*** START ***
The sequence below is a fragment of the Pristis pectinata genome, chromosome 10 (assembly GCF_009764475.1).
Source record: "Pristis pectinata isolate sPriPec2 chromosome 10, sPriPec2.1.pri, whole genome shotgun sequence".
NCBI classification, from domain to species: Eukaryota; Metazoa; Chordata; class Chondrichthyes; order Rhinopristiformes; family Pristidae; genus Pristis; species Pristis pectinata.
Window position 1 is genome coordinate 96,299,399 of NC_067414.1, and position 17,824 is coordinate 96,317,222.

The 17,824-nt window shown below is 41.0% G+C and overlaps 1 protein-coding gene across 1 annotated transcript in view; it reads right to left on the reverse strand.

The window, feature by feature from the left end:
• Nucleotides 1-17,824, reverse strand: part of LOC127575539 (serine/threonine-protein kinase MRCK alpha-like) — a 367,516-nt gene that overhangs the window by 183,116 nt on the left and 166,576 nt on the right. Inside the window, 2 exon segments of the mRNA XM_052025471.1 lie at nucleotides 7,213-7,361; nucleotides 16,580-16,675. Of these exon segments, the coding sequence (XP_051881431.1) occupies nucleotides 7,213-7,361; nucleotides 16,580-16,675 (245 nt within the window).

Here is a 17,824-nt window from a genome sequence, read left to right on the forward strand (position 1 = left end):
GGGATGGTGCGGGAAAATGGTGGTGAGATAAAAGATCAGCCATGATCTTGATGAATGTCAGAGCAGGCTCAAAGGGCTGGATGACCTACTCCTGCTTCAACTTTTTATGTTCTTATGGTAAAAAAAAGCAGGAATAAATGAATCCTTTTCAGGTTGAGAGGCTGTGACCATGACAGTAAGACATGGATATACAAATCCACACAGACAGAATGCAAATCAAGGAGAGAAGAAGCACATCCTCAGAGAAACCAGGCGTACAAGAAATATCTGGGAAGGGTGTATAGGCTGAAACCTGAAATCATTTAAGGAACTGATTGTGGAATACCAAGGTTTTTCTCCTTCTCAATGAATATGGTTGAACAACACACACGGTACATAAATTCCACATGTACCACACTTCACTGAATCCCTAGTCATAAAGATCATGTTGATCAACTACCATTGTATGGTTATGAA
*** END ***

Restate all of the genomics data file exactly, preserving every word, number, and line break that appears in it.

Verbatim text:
The sequence below is a fragment of the Pristis pectinata genome, chromosome 10 (assembly GCF_009764475.1).
Source record: "Pristis pectinata isolate sPriPec2 chromosome 10, sPriPec2.1.pri, whole genome shotgun sequence".
NCBI classification, from domain to species: Eukaryota; Metazoa; Chordata; class Chondrichthyes; order Rhinopristiformes; family Pristidae; genus Pristis; species Pristis pectinata.
Window position 1 is genome coordinate 96,299,399 of NC_067414.1, and position 17,824 is coordinate 96,317,222.

The 17,824-nt window shown below is 41.0% G+C and overlaps 1 protein-coding gene across 1 annotated transcript in view; it reads right to left on the reverse strand.

The window, feature by feature from the left end:
• Nucleotides 1-17,824, reverse strand: part of LOC127575539 (serine/threonine-protein kinase MRCK alpha-like) — a 367,516-nt gene that overhangs the window by 183,116 nt on the left and 166,576 nt on the right. Inside the window, 2 exon segments of the mRNA XM_052025471.1 lie at nucleotides 7,213-7,361; nucleotides 16,580-16,675. Of these exon segments, the coding sequence (XP_051881431.1) occupies nucleotides 7,213-7,361; nucleotides 16,580-16,675 (245 nt within the window).

Here is a 17,824-nt window from a genome sequence, read left to right on the forward strand (position 1 = left end):
GGGATGGTGCGGGAAAATGGTGGTGAGATAAAAGATCAGCCATGATCTTGATGAATGTCAGAGCAGGCTCAAAGGGCTGGATGACCTACTCCTGCTTCAACTTTTTATGTTCTTATGGTAAAAAAAAGCAGGAATAAATGAATCCTTTTCAGGTTGAGAGGCTGTGACCATGACAGTAAGACATGGATATACAAATCCACACAGACAGAATGCAAATCAAGGAGAGAAGAAGCACATCCTCAGAGAAACCAGGCGTACAAGAAATATCTGGGAAGGGTGTATAGGCTGAAACCTGAAATCATTTAAGGAACTGATTGTGGAATACCAAGGTTTTTCTCCTTCTCAATGAATATGGTTGAACAACACACACGGTACATAAATTCCACATGTACCACACTTCACTGAATCCCTAGTCATAAAGATCATGTTGATCAACTACCATTGTATGGTTATGAA